Christopher Marquis, University of Cambridge

How Does History Matter for Organizations?
Christopher Marquis

Description

Semester: 
Fall 2022
Lecture Time: 
Friday, December 2, 2022 - 1:30pm to 3:00pm
Lecture Location: 

R0240, Ross School of Business, Lower Level

Introduced By: 
Kyle McCullers

Abstract

Path dependence and imprinting are two important but distinct theoretical lenses to understand persistent effects of the past. While both concepts focus on how history has a lasting effect, they differ substantially in terms of how the past effect is formed, in particular (a) the importance of initial conditions (weak versus strong) and (b) the mechanism sustaining the historical effect (self-reinforcement versus inertia). To differentiate the two perspectives theoretically and empirically, we conduct a study of firm innovation—a context in which prior research has examined both path dependence and imprinting processes—with a longitudinal sample of U.S. publicly traded companies from 1981 to 2010. We find that prominent features of the founding environment and firms’ founding inventors strongly and enduringly affect patenting behaviors, and that after including initial condition variables that tap imprinting processes, effects of variables representing path dependence become substantially weakened. Our results suggest that imprinting and path dependence should be better differentiated in sociological research, and that prior research on path dependence may be mis-specified because of ignoring founding conditions.

Recording & Additional Notes

Chris Marquis is the Samuel C. Johnson Professor in Sustainable Global Enterprise and professor of management at the Samuel Curtis Johnson Graduate School of Management. Prior to joining Cornell, he worked at Harvard Business School and has held visiting positions at Hong Kong University of Science and Technology, Peking University, Fudan University, and Shanghai Jiaotong University. Marquis received a PhD in sociology and business administration from the University of Michigan.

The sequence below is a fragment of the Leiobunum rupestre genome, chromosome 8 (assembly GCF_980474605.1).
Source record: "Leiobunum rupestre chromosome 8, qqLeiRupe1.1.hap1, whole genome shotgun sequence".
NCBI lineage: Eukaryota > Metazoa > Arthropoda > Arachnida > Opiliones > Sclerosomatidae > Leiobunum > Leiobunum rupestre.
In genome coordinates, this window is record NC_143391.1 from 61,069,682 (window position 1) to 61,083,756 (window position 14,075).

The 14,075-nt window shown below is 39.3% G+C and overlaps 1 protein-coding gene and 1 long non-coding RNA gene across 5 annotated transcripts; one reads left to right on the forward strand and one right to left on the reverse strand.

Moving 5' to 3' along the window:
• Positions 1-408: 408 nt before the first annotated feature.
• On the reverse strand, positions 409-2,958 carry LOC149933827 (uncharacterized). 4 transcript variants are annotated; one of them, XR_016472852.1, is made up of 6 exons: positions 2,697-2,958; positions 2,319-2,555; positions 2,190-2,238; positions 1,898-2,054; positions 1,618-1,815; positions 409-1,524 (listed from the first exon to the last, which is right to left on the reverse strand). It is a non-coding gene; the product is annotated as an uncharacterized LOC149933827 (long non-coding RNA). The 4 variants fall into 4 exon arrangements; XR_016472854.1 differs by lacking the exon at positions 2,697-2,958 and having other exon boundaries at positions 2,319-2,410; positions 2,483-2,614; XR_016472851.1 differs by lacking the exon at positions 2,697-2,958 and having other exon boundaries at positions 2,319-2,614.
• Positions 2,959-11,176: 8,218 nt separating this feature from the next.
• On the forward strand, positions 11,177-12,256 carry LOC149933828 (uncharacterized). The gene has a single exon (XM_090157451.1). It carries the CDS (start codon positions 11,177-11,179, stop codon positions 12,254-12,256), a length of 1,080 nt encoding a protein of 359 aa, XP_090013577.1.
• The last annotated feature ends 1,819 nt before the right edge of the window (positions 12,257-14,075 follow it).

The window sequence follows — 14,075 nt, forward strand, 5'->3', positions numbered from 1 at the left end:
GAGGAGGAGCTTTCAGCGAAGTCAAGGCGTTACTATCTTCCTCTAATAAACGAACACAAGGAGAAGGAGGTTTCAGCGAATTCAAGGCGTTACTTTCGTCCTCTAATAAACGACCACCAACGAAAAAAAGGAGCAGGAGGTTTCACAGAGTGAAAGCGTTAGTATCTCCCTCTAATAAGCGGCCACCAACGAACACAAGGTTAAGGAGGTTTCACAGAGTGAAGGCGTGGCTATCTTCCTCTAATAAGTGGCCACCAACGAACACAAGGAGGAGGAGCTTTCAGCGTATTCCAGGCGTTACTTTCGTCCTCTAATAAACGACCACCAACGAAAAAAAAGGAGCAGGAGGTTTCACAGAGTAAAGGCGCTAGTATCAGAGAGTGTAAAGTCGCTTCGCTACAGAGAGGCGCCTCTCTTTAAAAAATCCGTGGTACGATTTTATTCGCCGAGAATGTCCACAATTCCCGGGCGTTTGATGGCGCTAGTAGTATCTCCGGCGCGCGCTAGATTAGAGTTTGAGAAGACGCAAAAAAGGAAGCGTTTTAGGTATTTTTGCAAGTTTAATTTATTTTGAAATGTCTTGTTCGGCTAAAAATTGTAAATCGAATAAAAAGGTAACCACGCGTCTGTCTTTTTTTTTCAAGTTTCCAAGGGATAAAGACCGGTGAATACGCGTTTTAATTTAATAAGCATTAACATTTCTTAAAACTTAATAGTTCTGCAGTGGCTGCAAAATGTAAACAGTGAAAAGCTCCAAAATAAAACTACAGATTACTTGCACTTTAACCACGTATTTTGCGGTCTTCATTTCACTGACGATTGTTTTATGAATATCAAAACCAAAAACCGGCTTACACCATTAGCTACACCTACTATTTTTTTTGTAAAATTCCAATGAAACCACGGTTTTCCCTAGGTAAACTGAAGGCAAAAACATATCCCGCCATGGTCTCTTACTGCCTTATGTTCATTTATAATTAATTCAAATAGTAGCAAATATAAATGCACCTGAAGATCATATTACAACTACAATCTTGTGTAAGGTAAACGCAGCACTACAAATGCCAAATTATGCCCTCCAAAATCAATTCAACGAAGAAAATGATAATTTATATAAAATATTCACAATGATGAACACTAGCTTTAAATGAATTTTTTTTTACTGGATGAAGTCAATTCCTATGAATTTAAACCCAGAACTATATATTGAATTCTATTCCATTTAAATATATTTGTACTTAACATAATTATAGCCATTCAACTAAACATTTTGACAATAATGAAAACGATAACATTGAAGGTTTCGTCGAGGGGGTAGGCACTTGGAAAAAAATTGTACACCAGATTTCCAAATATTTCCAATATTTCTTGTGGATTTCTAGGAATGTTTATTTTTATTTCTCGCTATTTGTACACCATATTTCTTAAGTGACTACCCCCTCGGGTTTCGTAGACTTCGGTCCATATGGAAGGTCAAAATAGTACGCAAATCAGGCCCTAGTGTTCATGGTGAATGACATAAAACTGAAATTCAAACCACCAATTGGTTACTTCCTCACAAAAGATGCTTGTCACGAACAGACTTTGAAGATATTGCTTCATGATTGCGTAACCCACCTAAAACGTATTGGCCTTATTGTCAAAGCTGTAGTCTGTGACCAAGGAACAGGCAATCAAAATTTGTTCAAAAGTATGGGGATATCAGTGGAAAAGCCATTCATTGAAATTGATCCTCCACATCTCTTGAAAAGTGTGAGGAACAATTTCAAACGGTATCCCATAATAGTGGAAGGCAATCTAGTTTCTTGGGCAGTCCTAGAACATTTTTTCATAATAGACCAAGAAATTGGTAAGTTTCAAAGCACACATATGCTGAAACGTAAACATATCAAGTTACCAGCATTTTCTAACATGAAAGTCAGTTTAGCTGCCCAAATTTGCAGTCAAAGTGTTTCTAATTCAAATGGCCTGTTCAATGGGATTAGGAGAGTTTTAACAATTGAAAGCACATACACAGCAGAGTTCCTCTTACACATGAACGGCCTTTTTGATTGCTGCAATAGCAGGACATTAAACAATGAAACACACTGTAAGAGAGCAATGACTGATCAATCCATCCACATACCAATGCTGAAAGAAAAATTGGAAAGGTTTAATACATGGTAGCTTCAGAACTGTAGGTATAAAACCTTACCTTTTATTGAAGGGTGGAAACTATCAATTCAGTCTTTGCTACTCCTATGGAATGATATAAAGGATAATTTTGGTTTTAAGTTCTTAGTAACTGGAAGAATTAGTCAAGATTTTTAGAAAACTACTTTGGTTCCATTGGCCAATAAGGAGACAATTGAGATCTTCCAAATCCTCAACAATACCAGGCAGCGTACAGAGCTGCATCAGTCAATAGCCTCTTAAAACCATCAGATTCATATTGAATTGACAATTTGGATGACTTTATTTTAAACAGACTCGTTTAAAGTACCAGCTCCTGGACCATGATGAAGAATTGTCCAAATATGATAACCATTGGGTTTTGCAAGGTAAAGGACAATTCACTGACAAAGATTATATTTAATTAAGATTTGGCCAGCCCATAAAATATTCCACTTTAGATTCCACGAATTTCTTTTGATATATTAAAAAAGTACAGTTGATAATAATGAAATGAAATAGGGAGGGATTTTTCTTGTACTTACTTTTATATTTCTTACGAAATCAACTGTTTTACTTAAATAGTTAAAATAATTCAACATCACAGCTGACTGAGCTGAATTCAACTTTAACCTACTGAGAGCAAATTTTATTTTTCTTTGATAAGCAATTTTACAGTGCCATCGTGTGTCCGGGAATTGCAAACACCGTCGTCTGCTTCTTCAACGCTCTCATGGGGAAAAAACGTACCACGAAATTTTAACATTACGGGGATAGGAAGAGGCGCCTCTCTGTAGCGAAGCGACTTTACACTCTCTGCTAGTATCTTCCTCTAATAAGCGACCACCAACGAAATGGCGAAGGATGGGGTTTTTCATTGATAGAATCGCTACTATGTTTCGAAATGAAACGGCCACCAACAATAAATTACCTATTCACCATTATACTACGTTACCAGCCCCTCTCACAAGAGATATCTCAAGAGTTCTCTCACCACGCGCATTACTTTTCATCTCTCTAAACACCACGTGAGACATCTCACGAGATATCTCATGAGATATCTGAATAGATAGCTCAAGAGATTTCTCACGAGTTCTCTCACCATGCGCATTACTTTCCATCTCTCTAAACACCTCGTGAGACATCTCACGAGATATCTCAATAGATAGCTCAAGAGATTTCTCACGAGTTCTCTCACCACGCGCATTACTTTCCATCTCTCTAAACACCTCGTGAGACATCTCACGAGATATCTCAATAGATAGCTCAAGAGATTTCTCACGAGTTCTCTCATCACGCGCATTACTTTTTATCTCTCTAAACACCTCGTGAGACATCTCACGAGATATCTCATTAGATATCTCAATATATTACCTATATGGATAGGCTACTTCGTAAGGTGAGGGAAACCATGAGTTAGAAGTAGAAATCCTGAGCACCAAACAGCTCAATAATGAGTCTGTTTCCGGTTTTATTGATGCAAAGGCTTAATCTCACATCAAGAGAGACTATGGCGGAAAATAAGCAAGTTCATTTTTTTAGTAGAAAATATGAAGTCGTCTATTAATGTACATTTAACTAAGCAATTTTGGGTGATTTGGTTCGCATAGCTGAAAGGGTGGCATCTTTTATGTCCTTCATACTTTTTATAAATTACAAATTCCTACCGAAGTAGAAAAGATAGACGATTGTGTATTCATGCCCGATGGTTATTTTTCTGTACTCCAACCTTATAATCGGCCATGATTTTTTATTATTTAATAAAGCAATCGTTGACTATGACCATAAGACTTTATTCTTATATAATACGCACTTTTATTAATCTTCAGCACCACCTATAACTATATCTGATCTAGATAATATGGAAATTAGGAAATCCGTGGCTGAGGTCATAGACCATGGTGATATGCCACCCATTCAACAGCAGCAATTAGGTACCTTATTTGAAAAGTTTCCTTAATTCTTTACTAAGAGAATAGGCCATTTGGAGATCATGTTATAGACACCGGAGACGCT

Professor Marquis’s teaching and research is focused on how business can have a positive impact on society and the natural environment. He is currently pursuing several streams of research. The first seeks to assess how firms’ and entrepreneurs’ social and environmental strategies and activities can be designed to maximize both business and social value. The second explores how environmental sustainability and shared value initiatives have developed in China. Finally, the third examines institutional change processes in emerging markets. These research projects build on Marquis’s earlier work that analyzed how firm behavior is shaped by broader contexts such as embeddedness in geographic communities and how environmental conditions during founding periods leave a lasting imprint on organizations. In particular, Marquis’s prior research examined the effects of these processes in the contexts of community-based social networks and the evolution of the US banking industry.

Marquis’s research has won a number of national awards, including the 2006 William H. Newman Award for best dissertation across the entire the Academy of Management, the 2006 Louis R. Pondy award for best dissertation in organizational theory from the Academy of Management, the 2003 James D. Thompson Award for best graduate student paper from the American Sociological Association, and the 2005 State Farm Doctoral Dissertation Award. He was a finalist for the 2010 and 2013 Aspen Institute Faculty Pioneer Award, a runner-up in the Academy of Management’s Best Published Paper in Organization and Management Theory in 2009, and a finalist in the 2004 INFORMS/Organization Science Dissertation Proposal Competition.

Marquis has published in Academy of Management Journal, Academy of Management Review, Administrative Science Quarterly, American Sociological Review, Organization Science, and Strategic Management Journal, as well as a number of edited collections. He is an associate editor of Administrative Science Quarterly and an elected member of the Executive Committee of the Organization and Management Theory Division of the Academy of Management and of the International Association of Chinese Management Research (IACMR). Before his academic career, Marquis worked for six years in the financial services industry, most recently as vice president and technology manager for a business unit of J.P. Morgan Chase.